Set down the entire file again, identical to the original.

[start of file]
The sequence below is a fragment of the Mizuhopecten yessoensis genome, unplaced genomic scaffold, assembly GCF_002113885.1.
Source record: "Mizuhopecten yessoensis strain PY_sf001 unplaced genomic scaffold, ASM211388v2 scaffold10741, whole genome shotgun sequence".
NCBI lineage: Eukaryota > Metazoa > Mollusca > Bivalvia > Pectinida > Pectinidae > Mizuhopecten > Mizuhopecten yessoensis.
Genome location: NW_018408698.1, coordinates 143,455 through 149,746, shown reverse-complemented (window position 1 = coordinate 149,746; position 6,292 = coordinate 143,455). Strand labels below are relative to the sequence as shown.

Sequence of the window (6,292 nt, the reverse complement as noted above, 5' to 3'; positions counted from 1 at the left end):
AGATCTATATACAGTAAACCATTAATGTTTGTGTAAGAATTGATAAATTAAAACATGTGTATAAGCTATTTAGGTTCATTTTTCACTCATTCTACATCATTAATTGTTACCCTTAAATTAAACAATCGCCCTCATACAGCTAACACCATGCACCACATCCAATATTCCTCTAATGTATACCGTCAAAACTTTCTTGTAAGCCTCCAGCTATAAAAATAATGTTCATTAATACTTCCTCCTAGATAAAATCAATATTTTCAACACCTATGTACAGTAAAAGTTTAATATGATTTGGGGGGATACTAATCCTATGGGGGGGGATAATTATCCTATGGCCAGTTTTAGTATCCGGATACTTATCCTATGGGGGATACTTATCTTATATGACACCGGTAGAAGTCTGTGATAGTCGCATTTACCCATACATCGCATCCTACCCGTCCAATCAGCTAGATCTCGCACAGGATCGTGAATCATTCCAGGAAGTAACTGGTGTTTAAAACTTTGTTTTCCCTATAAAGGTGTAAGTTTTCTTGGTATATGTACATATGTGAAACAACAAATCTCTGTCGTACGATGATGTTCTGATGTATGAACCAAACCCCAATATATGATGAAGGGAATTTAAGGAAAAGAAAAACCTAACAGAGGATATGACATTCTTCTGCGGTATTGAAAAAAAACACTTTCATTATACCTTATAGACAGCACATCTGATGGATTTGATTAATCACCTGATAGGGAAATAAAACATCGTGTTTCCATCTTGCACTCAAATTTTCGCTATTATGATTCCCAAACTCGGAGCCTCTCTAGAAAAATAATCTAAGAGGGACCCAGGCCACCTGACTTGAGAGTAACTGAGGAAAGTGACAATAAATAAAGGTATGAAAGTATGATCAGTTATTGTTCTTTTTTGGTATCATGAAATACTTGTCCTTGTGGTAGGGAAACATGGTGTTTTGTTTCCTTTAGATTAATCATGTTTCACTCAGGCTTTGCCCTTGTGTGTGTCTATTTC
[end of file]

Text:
The sequence below is a fragment of the Mizuhopecten yessoensis genome, unplaced genomic scaffold, assembly GCF_002113885.1.
Source record: "Mizuhopecten yessoensis strain PY_sf001 unplaced genomic scaffold, ASM211388v2 scaffold10741, whole genome shotgun sequence".
NCBI lineage: Eukaryota > Metazoa > Mollusca > Bivalvia > Pectinida > Pectinidae > Mizuhopecten > Mizuhopecten yessoensis.
Genome location: NW_018408698.1, coordinates 143,455 through 149,746, shown reverse-complemented (window position 1 = coordinate 149,746; position 6,292 = coordinate 143,455). Strand labels below are relative to the sequence as shown.

Sequence of the window (6,292 nt, the reverse complement as noted above, 5' to 3'; positions counted from 1 at the left end):
AGATCTATATACAGTAAACCATTAATGTTTGTGTAAGAATTGATAAATTAAAACATGTGTATAAGCTATTTAGGTTCATTTTTCACTCATTCTACATCATTAATTGTTACCCTTAAATTAAACAATCGCCCTCATACAGCTAACACCATGCACCACATCCAATATTCCTCTAATGTATACCGTCAAAACTTTCTTGTAAGCCTCCAGCTATAAAAATAATGTTCATTAATACTTCCTCCTAGATAAAATCAATATTTTCAACACCTATGTACAGTAAAAGTTTAATATGATTTGGGGGGATACTAATCCTATGGGGGGGGATAATTATCCTATGGCCAGTTTTAGTATCCGGATACTTATCCTATGGGGGATACTTATCTTATATGACACCGGTAGAAGTCTGTGATAGTCGCATTTACCCATACATCGCATCCTACCCGTCCAATCAGCTAGATCTCGCACAGGATCGTGAATCATTCCAGGAAGTAACTGGTGTTTAAAACTTTGTTTTCCCTATAAAGGTGTAAGTTTTCTTGGTATATGTACATATGTGAAACAACAAATCTCTGTCGTACGATGATGTTCTGATGTATGAACCAAACCCCAATATATGATGAAGGGAATTTAAGGAAAAGAAAAACCTAACAGAGGATATGACATTCTTCTGCGGTATTGAAAAAAAACACTTTCATTATACCTTATAGACAGCACATCTGATGGATTTGATTAATCACCTGATAGGGAAATAAAACATCGTGTTTCCATCTTGCACTCAAATTTTCGCTATTATGATTCCCAAACTCGGAGCCTCTCTAGAAAAATAATCTAAGAGGGACCCAGGCCACCTGACTTGAGAGTAACTGAGGAAAGTGACAATAAATAAAGGTATGAAAGTATGATCAGTTATTGTTCTTTTTTGGTATCATGAAATACTTGTCCTTGTGGTAGGGAAACATGGTGTTTTGTTTCCTTTAGATTAATCATGTTTCACTCAGGCTTTGCCCTTGTGTGTGTCTATTTC